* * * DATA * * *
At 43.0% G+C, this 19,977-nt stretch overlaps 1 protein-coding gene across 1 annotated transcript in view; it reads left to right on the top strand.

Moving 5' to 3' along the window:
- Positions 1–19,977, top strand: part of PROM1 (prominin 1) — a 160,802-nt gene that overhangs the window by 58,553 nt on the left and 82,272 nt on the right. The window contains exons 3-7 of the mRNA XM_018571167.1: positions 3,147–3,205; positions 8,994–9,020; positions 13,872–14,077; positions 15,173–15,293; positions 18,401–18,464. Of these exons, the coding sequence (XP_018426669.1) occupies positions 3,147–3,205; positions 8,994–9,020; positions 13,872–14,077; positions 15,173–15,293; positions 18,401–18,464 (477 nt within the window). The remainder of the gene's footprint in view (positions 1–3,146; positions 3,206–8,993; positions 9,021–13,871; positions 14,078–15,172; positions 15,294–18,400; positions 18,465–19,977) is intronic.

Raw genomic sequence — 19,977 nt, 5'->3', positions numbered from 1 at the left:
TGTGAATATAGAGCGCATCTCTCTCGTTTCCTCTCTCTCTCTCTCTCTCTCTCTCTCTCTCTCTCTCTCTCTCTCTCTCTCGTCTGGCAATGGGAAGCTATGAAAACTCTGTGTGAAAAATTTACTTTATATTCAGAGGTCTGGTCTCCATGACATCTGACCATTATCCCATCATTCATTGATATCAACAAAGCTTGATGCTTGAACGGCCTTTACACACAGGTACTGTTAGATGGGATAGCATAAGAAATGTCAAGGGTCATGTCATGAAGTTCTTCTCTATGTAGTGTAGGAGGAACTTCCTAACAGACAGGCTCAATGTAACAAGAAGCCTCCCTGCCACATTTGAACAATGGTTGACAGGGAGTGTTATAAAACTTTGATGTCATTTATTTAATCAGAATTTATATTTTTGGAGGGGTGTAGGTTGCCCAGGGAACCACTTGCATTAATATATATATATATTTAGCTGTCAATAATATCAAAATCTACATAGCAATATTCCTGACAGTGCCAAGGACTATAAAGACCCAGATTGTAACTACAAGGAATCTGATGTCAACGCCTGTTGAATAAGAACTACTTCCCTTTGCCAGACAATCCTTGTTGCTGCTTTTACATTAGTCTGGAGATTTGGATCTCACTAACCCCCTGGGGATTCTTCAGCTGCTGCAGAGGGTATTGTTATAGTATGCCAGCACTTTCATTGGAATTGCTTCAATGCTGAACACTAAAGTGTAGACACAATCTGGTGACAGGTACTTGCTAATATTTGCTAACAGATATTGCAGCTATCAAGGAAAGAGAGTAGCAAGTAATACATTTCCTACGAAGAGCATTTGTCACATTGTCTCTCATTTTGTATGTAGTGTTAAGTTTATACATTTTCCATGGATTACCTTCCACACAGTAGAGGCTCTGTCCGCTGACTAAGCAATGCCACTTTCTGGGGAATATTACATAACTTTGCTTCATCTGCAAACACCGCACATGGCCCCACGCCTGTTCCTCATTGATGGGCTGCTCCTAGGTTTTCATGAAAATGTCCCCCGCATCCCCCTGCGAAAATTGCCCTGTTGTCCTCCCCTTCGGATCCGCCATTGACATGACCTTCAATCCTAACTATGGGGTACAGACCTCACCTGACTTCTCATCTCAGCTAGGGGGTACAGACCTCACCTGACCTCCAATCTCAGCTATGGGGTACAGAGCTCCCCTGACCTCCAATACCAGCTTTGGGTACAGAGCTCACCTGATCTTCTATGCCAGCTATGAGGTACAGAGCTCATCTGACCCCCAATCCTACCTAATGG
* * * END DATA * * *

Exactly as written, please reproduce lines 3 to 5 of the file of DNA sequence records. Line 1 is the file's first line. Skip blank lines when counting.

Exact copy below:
- Positions 1–19,977, top strand: part of PROM1 (prominin 1) — a 160,802-nt gene that overhangs the window by 58,553 nt on the left and 82,272 nt on the right. The window contains exons 3-7 of the mRNA XM_018571167.1: positions 3,147–3,205; positions 8,994–9,020; positions 13,872–14,077; positions 15,173–15,293; positions 18,401–18,464. Of these exons, the coding sequence (XP_018426669.1) occupies positions 3,147–3,205; positions 8,994–9,020; positions 13,872–14,077; positions 15,173–15,293; positions 18,401–18,464 (477 nt within the window). The remainder of the gene's footprint in view (positions 1–3,146; positions 3,206–8,993; positions 9,021–13,871; positions 14,078–15,172; positions 15,294–18,400; positions 18,465–19,977) is intronic.

Raw genomic sequence — 19,977 nt, 5'->3', positions numbered from 1 at the left:
TGTGAATATAGAGCGCATCTCTCTCGTTTCCTCTCTCTCTCTCTCTCTCTCTCTCTCTCTCTCTCTCTCTCTCTCTCTCTCGTCTGGCAATGGGAAGCTATGAAAACTCTGTGTGAAAAATTTACTTTATATTCAGAGGTCTGGTCTCCATGACATCTGACCATTATCCCATCATTCATTGATATCAACAAAGCTTGATGCTTGAACGGCCTTTACACACAGGTACTGTTAGATGGGATAGCATAAGAAATGTCAAGGGTCATGTCATGAAGTTCTTCTCTATGTAGTGTAGGAGGAACTTCCTAACAGACAGGCTCAATGTAACAAGAAGCCTCCCTGCCACATTTGAACAATGGTTGACAGGGAGTGTTATAAAACTTTGATGTCATTTATTTAATCAGAATTTATATTTTTGGAGGGGTGTAGGTTGCCCAGGGAACCACTTGCATTAATATATATATATATTTAGCTGTCAATAATATCAAAATCTACATAGCAATATTCCTGACAGTGCCAAGGACTATAAAGACCCAGATTGTAACTACAAGGAATCTGATGTCAACGCCTGTTGAATAAGAACTACTTCCCTTTGCCAGACAATCCTTGTTGCTGCTTTTACATTAGTCTGGAGATTTGGATCTCACTAACCCCCTGGGGATTCTTCAGCTGCTGCAGAGGGTATTGTTATAGTATGCCAGCACTTTCATTGGAATTGCTTCAATGCTGAACACTAAAGTGTAGACACAATCTGGTGACAGGTACTTGCTAATATTTGCTAACAGATATTGCAGCTATCAAGGAAAGAGAGTAGCAAGTAATACATTTCCTACGAAGAGCATTTGTCACATTGTCTCTCATTTTGTATGTAGTGTTAAGTTTATACATTTTCCATGGATTACCTTCCACACAGTAGAGGCTCTGTCCGCTGACTAAGCAATGCCACTTTCTGGGGAATATTACATAACTTTGCTTCATCTGCAAACACCGCACATGGCCCCACGCCTGTTCCTCATTGATGGGCTGCTCCTAGGTTTTCATGAAAATGTCCCCCGCATCCCCCTGCGAAAATTGCCCTGTTGTCCTCCCCTTCGGATCCGCCATTGACATGACCTTCAATCCTAACTATGGGGTACAGACCTCACCTGACTTCTCATCTCAGCTAGGGGGTACAGACCTCACCTGACCTCCAATCTCAGCTATGGGGTACAGAGCTCCCCTGACCTCCAATACCAGCTTTGGGTACAGAGCTCACCTGATCTTCTATGCCAGCTATGAGGTACAGAGCTCATCTGACCCCCAATCCTACCTAATGG